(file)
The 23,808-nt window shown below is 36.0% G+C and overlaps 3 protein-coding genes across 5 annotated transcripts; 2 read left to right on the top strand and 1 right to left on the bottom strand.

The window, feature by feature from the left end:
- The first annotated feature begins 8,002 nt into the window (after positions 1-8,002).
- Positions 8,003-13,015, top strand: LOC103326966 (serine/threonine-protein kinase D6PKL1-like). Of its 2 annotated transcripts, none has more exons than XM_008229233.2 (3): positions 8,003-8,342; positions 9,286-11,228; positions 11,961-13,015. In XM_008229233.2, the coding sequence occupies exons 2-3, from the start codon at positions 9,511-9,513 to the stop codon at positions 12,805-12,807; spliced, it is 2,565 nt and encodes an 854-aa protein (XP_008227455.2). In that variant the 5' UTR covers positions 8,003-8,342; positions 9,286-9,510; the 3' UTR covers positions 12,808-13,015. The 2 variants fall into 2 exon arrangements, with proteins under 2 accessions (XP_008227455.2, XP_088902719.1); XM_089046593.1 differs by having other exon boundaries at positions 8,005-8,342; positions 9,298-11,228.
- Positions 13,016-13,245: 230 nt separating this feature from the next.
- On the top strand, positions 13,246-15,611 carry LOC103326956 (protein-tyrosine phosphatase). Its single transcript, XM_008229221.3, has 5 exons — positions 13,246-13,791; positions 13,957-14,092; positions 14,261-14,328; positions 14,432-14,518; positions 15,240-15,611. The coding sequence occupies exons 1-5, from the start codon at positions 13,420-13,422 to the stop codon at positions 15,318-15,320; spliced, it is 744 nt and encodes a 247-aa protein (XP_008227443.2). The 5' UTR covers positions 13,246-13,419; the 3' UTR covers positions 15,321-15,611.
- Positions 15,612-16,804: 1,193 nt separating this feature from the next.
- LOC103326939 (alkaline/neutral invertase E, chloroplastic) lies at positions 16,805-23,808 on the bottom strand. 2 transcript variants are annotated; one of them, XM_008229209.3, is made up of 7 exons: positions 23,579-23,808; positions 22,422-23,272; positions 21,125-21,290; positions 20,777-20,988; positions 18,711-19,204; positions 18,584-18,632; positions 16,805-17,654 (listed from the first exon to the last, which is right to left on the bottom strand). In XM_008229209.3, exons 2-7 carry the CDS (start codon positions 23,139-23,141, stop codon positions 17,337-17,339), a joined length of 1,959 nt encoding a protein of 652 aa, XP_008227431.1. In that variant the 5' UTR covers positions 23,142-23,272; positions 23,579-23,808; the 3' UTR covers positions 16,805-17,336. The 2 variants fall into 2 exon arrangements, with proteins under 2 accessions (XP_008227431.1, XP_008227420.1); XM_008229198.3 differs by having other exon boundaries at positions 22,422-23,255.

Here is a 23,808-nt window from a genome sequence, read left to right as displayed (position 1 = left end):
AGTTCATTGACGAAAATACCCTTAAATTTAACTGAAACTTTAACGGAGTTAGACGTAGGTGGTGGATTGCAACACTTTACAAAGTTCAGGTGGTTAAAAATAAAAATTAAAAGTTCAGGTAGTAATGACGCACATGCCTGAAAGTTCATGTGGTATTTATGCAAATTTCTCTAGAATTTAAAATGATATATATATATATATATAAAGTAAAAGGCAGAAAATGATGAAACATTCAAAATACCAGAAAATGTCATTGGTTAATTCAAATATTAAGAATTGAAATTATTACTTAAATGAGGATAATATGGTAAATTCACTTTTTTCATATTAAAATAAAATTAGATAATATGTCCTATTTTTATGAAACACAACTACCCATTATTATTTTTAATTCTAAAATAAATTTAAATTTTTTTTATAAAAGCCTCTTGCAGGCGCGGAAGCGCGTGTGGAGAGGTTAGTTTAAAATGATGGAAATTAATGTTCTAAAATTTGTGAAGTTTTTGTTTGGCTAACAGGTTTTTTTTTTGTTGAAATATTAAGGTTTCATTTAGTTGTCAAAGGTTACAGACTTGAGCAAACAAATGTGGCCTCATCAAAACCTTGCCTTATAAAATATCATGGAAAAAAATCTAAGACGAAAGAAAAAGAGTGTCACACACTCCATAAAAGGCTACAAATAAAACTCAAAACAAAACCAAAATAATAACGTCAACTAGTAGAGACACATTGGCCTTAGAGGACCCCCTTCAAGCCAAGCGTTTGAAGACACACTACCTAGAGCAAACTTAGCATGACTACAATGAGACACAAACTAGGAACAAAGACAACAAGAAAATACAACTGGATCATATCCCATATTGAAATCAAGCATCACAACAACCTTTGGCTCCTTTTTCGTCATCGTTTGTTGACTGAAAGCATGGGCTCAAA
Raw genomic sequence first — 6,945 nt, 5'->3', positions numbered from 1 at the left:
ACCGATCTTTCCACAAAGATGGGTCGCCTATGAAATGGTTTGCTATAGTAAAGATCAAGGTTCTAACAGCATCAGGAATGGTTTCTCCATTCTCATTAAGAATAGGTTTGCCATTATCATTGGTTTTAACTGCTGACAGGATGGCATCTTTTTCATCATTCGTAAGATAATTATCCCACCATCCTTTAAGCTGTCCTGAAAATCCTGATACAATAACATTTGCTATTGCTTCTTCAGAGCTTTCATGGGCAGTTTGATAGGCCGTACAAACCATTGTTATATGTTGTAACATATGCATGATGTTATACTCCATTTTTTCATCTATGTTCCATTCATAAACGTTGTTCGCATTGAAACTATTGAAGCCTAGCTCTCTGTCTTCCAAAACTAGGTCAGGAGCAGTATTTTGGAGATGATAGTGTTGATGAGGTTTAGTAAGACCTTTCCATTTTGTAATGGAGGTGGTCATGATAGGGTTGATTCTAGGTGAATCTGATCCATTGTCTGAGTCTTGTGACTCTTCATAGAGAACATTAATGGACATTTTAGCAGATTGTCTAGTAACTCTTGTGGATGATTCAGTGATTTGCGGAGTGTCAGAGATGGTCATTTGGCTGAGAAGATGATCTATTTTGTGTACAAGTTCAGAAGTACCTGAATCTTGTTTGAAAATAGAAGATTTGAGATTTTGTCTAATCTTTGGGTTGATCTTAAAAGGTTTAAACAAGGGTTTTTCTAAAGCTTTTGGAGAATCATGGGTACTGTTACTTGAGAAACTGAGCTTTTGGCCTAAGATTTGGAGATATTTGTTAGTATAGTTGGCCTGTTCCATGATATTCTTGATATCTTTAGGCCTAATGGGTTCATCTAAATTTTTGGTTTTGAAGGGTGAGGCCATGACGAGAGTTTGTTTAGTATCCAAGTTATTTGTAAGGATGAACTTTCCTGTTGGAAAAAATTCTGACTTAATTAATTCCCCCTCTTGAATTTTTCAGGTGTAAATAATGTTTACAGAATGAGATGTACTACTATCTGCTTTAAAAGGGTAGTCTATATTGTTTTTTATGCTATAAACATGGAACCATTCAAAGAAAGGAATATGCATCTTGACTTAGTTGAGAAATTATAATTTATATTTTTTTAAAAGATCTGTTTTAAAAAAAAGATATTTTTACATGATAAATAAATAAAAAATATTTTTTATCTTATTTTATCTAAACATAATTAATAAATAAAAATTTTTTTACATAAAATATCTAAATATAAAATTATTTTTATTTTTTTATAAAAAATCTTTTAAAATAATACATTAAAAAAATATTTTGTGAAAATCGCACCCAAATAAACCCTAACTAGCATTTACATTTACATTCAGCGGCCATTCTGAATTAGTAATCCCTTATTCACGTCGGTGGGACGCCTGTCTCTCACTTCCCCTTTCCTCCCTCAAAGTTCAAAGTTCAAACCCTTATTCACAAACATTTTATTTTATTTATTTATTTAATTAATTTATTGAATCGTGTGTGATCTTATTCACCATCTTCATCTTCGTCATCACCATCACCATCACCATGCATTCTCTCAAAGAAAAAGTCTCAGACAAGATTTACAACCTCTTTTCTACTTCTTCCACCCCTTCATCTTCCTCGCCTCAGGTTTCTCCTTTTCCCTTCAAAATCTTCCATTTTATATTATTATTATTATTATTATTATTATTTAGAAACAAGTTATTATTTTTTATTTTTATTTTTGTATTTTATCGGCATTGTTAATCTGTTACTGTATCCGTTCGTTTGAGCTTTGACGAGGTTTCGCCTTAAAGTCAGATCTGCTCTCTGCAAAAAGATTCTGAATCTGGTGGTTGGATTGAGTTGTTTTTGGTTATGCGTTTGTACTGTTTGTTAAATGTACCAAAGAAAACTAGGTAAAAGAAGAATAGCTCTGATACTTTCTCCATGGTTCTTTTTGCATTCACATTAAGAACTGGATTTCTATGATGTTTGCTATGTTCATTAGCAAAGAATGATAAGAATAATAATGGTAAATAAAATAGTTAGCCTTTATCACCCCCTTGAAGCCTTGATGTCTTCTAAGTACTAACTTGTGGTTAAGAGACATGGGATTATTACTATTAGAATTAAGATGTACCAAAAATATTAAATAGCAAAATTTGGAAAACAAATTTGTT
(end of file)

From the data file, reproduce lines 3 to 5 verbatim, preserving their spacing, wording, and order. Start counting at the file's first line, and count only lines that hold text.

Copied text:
- The first annotated feature begins 8,002 nt into the window (after positions 1-8,002).
- Positions 8,003-13,015, top strand: LOC103326966 (serine/threonine-protein kinase D6PKL1-like). Of its 2 annotated transcripts, none has more exons than XM_008229233.2 (3): positions 8,003-8,342; positions 9,286-11,228; positions 11,961-13,015. In XM_008229233.2, the coding sequence occupies exons 2-3, from the start codon at positions 9,511-9,513 to the stop codon at positions 12,805-12,807; spliced, it is 2,565 nt and encodes an 854-aa protein (XP_008227455.2). In that variant the 5' UTR covers positions 8,003-8,342; positions 9,286-9,510; the 3' UTR covers positions 12,808-13,015. The 2 variants fall into 2 exon arrangements, with proteins under 2 accessions (XP_008227455.2, XP_088902719.1); XM_089046593.1 differs by having other exon boundaries at positions 8,005-8,342; positions 9,298-11,228.
- Positions 13,016-13,245: 230 nt separating this feature from the next.